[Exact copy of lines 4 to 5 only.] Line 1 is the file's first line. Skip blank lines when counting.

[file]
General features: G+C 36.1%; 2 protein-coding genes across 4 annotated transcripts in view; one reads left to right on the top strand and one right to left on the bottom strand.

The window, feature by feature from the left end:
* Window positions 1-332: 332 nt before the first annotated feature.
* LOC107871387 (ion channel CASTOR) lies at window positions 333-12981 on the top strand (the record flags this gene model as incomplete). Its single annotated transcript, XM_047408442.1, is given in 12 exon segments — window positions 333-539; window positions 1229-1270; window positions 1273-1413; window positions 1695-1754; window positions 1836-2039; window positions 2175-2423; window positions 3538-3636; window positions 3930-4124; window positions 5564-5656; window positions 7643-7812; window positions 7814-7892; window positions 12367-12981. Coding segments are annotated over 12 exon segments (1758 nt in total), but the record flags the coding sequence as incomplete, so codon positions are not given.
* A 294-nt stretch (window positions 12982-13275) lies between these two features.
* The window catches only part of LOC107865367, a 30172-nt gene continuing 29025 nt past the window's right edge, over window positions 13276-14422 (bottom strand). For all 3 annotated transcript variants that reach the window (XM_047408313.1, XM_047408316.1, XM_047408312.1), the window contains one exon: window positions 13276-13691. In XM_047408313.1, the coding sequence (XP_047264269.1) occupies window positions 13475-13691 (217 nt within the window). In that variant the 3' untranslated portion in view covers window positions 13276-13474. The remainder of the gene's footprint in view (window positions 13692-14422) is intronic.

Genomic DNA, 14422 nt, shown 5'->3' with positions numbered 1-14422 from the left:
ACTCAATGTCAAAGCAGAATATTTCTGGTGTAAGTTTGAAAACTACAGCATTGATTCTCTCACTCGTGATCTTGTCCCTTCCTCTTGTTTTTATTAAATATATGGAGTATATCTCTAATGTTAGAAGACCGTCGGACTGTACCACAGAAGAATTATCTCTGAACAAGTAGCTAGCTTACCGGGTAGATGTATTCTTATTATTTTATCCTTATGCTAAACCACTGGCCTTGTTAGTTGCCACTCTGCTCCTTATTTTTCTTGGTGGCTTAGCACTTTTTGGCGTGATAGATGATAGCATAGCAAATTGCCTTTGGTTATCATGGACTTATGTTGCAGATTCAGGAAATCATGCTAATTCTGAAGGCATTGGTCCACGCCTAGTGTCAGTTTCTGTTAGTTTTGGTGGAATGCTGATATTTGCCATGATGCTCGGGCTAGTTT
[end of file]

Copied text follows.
* LOC107871387 (ion channel CASTOR) lies at window positions 333-12981 on the top strand (the record flags this gene model as incomplete). Its single annotated transcript, XM_047408442.1, is given in 12 exon segments — window positions 333-539; window positions 1229-1270; window positions 1273-1413; window positions 1695-1754; window positions 1836-2039; window positions 2175-2423; window positions 3538-3636; window positions 3930-4124; window positions 5564-5656; window positions 7643-7812; window positions 7814-7892; window positions 12367-12981. Coding segments are annotated over 12 exon segments (1758 nt in total), but the record flags the coding sequence as incomplete, so codon positions are not given.
* A 294-nt stretch (window positions 12982-13275) lies between these two features.